Number portability could force US wireless operators to adjust their business philosophy significantly – moving away from ‘trapping the customer’ to making them the want to stay. But while switching should benefit many customers, the new handset purchases that it may require will offset its potential advantages for many others.
US mobile industry players are preparing for next year’s introduction of number portability.
The new FCC regulation that will allow US cell phone users to take their mobile number with them when they switch carriers is creating a great deal of anxiety for wireless operators. Although it does not come into effect until November 2003, it will inevitably force operators to spend more on customer retention and services.
In particular, they will have to replace closed contracts that severely penalize the customer for early termination or change in plan to agreements with motivational components designed to retain customers – such as compelling mobile data applications and increased customer service.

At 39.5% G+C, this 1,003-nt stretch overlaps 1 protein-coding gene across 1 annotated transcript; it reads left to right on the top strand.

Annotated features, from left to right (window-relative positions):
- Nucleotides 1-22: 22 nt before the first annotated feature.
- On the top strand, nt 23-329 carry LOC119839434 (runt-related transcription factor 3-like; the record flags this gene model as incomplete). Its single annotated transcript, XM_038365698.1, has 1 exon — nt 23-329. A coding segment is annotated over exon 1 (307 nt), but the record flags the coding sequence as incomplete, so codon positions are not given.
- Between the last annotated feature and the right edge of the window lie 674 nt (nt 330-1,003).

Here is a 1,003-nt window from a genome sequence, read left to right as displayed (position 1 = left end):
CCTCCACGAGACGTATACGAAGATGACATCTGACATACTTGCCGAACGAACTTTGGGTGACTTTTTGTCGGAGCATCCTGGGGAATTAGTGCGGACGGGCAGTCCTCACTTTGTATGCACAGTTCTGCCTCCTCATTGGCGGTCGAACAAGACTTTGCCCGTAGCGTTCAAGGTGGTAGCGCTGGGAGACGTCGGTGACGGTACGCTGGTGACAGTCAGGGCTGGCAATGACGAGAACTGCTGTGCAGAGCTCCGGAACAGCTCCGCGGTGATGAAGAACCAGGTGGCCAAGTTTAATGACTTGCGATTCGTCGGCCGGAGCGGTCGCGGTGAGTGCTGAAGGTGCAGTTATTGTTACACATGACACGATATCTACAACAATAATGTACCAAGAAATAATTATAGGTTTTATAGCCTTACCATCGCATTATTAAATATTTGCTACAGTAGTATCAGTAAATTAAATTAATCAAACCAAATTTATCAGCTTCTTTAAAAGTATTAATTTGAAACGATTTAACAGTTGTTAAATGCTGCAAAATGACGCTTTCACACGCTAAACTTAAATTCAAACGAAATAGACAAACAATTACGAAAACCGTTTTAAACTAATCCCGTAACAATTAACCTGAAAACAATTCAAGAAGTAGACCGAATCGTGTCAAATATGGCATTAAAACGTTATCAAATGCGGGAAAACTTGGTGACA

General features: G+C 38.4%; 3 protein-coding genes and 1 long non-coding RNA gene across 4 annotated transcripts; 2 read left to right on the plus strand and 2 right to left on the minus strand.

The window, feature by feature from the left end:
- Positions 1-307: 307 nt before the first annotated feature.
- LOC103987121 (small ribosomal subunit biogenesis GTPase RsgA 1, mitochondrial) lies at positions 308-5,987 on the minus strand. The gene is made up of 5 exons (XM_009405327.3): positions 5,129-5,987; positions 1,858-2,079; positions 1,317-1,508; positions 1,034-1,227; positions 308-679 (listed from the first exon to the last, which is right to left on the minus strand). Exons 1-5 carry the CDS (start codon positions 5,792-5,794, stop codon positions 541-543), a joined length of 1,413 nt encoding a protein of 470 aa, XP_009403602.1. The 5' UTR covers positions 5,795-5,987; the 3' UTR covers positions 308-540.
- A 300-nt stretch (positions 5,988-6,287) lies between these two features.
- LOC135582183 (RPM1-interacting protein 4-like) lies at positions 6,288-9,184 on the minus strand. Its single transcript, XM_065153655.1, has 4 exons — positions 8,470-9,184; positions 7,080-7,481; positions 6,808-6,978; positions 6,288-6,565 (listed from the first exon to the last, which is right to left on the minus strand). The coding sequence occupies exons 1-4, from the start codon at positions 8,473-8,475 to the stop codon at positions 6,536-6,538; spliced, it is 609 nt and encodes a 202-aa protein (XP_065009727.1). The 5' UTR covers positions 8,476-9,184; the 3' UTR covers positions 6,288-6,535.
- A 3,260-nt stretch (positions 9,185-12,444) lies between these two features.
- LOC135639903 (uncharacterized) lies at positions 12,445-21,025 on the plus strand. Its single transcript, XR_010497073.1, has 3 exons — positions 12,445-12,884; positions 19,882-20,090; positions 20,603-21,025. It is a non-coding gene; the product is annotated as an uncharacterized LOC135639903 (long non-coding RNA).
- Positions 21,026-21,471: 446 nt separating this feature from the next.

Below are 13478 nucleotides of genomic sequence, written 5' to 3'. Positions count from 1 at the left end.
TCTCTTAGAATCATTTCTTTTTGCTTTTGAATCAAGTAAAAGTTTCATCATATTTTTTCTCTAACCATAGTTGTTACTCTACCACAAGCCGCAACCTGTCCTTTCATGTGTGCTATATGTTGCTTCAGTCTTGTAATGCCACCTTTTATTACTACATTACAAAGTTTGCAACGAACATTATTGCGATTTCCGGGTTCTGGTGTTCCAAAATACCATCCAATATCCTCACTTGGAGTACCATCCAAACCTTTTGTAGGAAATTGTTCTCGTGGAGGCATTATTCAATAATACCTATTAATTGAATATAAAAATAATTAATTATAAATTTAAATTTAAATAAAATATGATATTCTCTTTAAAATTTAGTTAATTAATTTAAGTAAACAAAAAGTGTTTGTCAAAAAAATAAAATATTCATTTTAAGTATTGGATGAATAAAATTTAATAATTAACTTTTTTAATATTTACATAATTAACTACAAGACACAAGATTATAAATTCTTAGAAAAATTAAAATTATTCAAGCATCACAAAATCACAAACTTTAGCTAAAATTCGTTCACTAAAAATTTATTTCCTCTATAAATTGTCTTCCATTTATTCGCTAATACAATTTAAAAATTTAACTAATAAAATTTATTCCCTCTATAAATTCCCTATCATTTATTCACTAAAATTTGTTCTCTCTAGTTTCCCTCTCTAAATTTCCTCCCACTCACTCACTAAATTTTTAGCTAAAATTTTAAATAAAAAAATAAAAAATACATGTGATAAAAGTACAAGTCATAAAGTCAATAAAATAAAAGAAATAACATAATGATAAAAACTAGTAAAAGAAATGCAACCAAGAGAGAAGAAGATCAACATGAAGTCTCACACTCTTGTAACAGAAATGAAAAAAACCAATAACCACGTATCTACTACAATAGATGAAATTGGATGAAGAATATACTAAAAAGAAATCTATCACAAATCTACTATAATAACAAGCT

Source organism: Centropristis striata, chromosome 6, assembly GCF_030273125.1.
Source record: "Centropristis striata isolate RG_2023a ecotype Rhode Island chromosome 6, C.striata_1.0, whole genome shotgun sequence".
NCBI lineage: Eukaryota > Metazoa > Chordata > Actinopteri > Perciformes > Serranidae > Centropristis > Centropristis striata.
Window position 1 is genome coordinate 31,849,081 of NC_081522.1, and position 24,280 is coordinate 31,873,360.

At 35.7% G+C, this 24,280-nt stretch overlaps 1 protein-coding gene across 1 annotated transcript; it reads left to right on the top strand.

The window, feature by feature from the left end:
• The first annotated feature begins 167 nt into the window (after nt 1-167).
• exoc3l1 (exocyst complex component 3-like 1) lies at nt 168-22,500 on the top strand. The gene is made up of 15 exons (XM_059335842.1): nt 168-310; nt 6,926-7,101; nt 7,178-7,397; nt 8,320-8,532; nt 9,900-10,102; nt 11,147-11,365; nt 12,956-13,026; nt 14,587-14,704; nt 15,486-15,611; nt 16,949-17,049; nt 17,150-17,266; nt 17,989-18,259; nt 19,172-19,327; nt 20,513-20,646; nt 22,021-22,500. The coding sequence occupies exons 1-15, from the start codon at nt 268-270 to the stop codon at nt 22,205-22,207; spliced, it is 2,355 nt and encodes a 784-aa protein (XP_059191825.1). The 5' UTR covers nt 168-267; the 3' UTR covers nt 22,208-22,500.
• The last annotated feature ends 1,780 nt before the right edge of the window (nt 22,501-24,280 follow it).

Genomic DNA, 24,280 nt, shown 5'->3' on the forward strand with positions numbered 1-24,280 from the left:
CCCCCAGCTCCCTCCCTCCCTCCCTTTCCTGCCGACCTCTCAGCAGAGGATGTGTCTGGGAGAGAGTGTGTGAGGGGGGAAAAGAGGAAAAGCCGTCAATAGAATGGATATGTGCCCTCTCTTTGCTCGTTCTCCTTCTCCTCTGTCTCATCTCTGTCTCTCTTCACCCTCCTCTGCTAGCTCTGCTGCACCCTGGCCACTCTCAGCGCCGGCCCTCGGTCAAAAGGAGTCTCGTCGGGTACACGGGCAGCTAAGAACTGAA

Datamonitor expects up to 40% of US mobile customers to switch to rival competitors in the first year after the rule takes effect. This is ten percentage points more switching than would otherwise be expected, obliging leading providers either to find a way of increasing retention, or to revise their long-term forecasts downward.
Number portability is crucial for small businesses, which need to maintain contact with clients and suppliers that have their old numbers on websites, business cards and letterhead. Many SMEs have resisted the temptation to change carriers simply because it was prohibitively expensive. The new rules will let them take advantage of better deals. However, they will have to ensure that the features that they really need – such as fax and data capabilities – are available from their new provider.
Many consumers also wonder whether their existing handsets will be compatible with the various networks that are currently available. The answer (as always): it depends. If you move between CDMA networks, you can keep your existing cell phone. However, if you move from CDMA technology to GSM you’ll need a new one.
While this is good news for handset manufacturers such as Nokia, Sony Ericsson and Motorola, it will make network switching more painful and costly for consumers.
Related research: Datamonitor, Industry Review: Telecoms – September 2002 (BFTC0771)
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